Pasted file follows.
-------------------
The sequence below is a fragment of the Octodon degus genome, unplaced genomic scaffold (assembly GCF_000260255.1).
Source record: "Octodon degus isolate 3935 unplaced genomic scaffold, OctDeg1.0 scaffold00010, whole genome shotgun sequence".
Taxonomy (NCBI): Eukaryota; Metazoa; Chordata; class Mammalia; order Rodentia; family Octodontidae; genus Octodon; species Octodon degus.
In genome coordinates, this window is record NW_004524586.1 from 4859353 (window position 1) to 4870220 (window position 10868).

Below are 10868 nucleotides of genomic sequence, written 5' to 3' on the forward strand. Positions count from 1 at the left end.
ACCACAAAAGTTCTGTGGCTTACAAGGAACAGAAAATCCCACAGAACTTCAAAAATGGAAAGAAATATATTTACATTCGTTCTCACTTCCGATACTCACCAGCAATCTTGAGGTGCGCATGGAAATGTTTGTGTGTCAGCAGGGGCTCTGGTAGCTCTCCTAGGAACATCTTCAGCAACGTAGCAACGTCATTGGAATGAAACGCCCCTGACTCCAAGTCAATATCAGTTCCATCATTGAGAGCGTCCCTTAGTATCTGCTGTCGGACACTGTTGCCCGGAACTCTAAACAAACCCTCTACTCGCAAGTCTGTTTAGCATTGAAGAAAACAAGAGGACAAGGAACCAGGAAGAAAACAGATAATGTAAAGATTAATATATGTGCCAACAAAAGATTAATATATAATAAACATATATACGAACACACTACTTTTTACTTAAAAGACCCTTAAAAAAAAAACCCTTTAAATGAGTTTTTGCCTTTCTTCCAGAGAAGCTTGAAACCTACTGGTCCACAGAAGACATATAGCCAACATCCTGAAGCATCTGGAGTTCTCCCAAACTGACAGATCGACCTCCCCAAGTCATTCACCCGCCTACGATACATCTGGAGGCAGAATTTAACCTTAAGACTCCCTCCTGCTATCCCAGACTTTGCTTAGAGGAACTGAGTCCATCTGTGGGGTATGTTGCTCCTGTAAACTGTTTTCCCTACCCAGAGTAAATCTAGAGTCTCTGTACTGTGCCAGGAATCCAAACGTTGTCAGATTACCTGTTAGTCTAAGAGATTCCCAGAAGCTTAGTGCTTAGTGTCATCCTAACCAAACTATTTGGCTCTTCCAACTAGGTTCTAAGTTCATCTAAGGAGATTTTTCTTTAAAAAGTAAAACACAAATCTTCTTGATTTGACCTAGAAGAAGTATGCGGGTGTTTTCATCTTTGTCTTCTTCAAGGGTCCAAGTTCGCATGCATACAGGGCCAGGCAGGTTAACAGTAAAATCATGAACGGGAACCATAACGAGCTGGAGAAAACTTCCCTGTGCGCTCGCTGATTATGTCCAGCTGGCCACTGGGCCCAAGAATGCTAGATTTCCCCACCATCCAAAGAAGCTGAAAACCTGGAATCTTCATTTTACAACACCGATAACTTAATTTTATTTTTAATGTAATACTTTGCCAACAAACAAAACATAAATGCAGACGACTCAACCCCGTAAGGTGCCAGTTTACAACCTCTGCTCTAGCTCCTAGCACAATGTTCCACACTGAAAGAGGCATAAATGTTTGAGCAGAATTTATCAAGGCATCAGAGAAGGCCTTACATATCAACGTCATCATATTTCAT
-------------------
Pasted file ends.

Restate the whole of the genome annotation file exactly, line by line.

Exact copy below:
The sequence below is a fragment of the Octodon degus genome, unplaced genomic scaffold (assembly GCF_000260255.1).
Source record: "Octodon degus isolate 3935 unplaced genomic scaffold, OctDeg1.0 scaffold00010, whole genome shotgun sequence".
Taxonomy (NCBI): Eukaryota; Metazoa; Chordata; class Mammalia; order Rodentia; family Octodontidae; genus Octodon; species Octodon degus.
In genome coordinates, this window is record NW_004524586.1 from 4859353 (window position 1) to 4870220 (window position 10868).

Below are 10868 nucleotides of genomic sequence, written 5' to 3' on the forward strand. Positions count from 1 at the left end.
ACCACAAAAGTTCTGTGGCTTACAAGGAACAGAAAATCCCACAGAACTTCAAAAATGGAAAGAAATATATTTACATTCGTTCTCACTTCCGATACTCACCAGCAATCTTGAGGTGCGCATGGAAATGTTTGTGTGTCAGCAGGGGCTCTGGTAGCTCTCCTAGGAACATCTTCAGCAACGTAGCAACGTCATTGGAATGAAACGCCCCTGACTCCAAGTCAATATCAGTTCCATCATTGAGAGCGTCCCTTAGTATCTGCTGTCGGACACTGTTGCCCGGAACTCTAAACAAACCCTCTACTCGCAAGTCTGTTTAGCATTGAAGAAAACAAGAGGACAAGGAACCAGGAAGAAAACAGATAATGTAAAGATTAATATATGTGCCAACAAAAGATTAATATATAATAAACATATATACGAACACACTACTTTTTACTTAAAAGACCCTTAAAAAAAAAACCCTTTAAATGAGTTTTTGCCTTTCTTCCAGAGAAGCTTGAAACCTACTGGTCCACAGAAGACATATAGCCAACATCCTGAAGCATCTGGAGTTCTCCCAAACTGACAGATCGACCTCCCCAAGTCATTCACCCGCCTACGATACATCTGGAGGCAGAATTTAACCTTAAGACTCCCTCCTGCTATCCCAGACTTTGCTTAGAGGAACTGAGTCCATCTGTGGGGTATGTTGCTCCTGTAAACTGTTTTCCCTACCCAGAGTAAATCTAGAGTCTCTGTACTGTGCCAGGAATCCAAACGTTGTCAGATTACCTGTTAGTCTAAGAGATTCCCAGAAGCTTAGTGCTTAGTGTCATCCTAACCAAACTATTTGGCTCTTCCAACTAGGTTCTAAGTTCATCTAAGGAGATTTTTCTTTAAAAAGTAAAACACAAATCTTCTTGATTTGACCTAGAAGAAGTATGCGGGTGTTTTCATCTTTGTCTTCTTCAAGGGTCCAAGTTCGCATGCATACAGGGCCAGGCAGGTTAACAGTAAAATCATGAACGGGAACCATAACGAGCTGGAGAAAACTTCCCTGTGCGCTCGCTGATTATGTCCAGCTGGCCACTGGGCCCAAGAATGCTAGATTTCCCCACCATCCAAAGAAGCTGAAAACCTGGAATCTTCATTTTACAACACCGATAACTTAATTTTATTTTTAATGTAATACTTTGCCAACAAACAAAACATAAATGCAGACGACTCAACCCCGTAAGGTGCCAGTTTACAACCTCTGCTCTAGCTCCTAGCACAATGTTCCACACTGAAAGAGGCATAAATGTTTGAGCAGAATTTATCAAGGCATCAGAGAAGGCCTTACATATCAACGTCATCATATTTCAT